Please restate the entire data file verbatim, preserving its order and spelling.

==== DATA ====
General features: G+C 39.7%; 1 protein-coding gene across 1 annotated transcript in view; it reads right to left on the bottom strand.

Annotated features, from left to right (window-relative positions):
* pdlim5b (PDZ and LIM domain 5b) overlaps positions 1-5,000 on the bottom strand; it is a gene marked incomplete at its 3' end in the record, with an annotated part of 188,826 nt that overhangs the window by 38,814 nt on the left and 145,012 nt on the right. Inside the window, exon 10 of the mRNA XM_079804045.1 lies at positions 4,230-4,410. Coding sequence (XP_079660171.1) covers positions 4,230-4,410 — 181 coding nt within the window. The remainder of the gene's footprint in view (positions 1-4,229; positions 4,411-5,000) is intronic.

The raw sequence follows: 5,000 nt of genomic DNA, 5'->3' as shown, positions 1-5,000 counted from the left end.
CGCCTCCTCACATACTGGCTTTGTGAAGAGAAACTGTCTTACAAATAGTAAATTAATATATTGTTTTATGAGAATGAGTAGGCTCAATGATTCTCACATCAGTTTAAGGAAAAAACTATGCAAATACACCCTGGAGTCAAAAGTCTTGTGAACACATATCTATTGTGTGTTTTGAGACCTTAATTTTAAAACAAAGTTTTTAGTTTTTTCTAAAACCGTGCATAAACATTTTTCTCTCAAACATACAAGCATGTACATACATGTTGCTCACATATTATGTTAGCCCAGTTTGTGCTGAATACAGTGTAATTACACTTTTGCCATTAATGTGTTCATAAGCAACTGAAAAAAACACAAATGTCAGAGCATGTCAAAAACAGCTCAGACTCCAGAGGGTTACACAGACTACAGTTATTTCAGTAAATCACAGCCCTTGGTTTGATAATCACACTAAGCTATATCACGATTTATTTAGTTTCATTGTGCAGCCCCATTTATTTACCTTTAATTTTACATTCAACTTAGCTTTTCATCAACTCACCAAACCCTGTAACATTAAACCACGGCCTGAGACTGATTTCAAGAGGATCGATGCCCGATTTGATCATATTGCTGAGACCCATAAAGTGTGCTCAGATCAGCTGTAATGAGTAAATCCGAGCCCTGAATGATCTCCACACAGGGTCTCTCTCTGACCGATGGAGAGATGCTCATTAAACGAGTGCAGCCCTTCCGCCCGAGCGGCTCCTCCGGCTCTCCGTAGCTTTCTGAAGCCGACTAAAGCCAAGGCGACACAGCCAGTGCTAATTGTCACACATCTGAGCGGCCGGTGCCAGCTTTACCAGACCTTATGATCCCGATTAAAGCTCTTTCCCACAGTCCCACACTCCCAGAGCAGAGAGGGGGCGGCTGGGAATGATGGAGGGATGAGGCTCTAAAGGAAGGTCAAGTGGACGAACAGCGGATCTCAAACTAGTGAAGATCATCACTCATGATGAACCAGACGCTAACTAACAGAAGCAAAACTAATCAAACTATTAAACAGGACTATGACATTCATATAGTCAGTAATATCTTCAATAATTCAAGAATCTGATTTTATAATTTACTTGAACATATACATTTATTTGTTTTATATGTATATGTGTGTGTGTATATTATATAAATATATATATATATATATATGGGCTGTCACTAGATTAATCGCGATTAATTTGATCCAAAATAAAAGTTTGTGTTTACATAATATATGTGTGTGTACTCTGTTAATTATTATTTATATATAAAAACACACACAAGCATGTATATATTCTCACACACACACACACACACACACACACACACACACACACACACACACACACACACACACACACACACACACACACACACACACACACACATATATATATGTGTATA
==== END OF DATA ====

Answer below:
General features: G+C 39.7%; 1 protein-coding gene across 1 annotated transcript in view; it reads right to left on the bottom strand.

Annotated features, from left to right (window-relative positions):
* pdlim5b (PDZ and LIM domain 5b) overlaps positions 1-5,000 on the bottom strand; it is a gene marked incomplete at its 3' end in the record, with an annotated part of 188,826 nt that overhangs the window by 38,814 nt on the left and 145,012 nt on the right. Inside the window, exon 10 of the mRNA XM_079804045.1 lies at positions 4,230-4,410. Coding sequence (XP_079660171.1) covers positions 4,230-4,410 — 181 coding nt within the window. The remainder of the gene's footprint in view (positions 1-4,229; positions 4,411-5,000) is intronic.

The raw sequence follows: 5,000 nt of genomic DNA, 5'->3' as shown, positions 1-5,000 counted from the left end.
CGCCTCCTCACATACTGGCTTTGTGAAGAGAAACTGTCTTACAAATAGTAAATTAATATATTGTTTTATGAGAATGAGTAGGCTCAATGATTCTCACATCAGTTTAAGGAAAAAACTATGCAAATACACCCTGGAGTCAAAAGTCTTGTGAACACATATCTATTGTGTGTTTTGAGACCTTAATTTTAAAACAAAGTTTTTAGTTTTTTCTAAAACCGTGCATAAACATTTTTCTCTCAAACATACAAGCATGTACATACATGTTGCTCACATATTATGTTAGCCCAGTTTGTGCTGAATACAGTGTAATTACACTTTTGCCATTAATGTGTTCATAAGCAACTGAAAAAAACACAAATGTCAGAGCATGTCAAAAACAGCTCAGACTCCAGAGGGTTACACAGACTACAGTTATTTCAGTAAATCACAGCCCTTGGTTTGATAATCACACTAAGCTATATCACGATTTATTTAGTTTCATTGTGCAGCCCCATTTATTTACCTTTAATTTTACATTCAACTTAGCTTTTCATCAACTCACCAAACCCTGTAACATTAAACCACGGCCTGAGACTGATTTCAAGAGGATCGATGCCCGATTTGATCATATTGCTGAGACCCATAAAGTGTGCTCAGATCAGCTGTAATGAGTAAATCCGAGCCCTGAATGATCTCCACACAGGGTCTCTCTCTGACCGATGGAGAGATGCTCATTAAACGAGTGCAGCCCTTCCGCCCGAGCGGCTCCTCCGGCTCTCCGTAGCTTTCTGAAGCCGACTAAAGCCAAGGCGACACAGCCAGTGCTAATTGTCACACATCTGAGCGGCCGGTGCCAGCTTTACCAGACCTTATGATCCCGATTAAAGCTCTTTCCCACAGTCCCACACTCCCAGAGCAGAGAGGGGGCGGCTGGGAATGATGGAGGGATGAGGCTCTAAAGGAAGGTCAAGTGGACGAACAGCGGATCTCAAACTAGTGAAGATCATCACTCATGATGAACCAGACGCTAACTAACAGAAGCAAAACTAATCAAACTATTAAACAGGACTATGACATTCATATAGTCAGTAATATCTTCAATAATTCAAGAATCTGATTTTATAATTTACTTGAACATATACATTTATTTGTTTTATATGTATATGTGTGTGTGTATATTATATAAATATATATATATATATATATGGGCTGTCACTAGATTAATCGCGATTAATTTGATCCAAAATAAAAGTTTGTGTTTACATAATATATGTGTGTGTACTCTGTTAATTATTATTTATATATAAAAACACACACAAGCATGTATATATTCTCACACACACACACACACACACACACACACACACACACACACACACACACACACACACACACACACACACACACACACACACACACACACATATATATATGTGTATA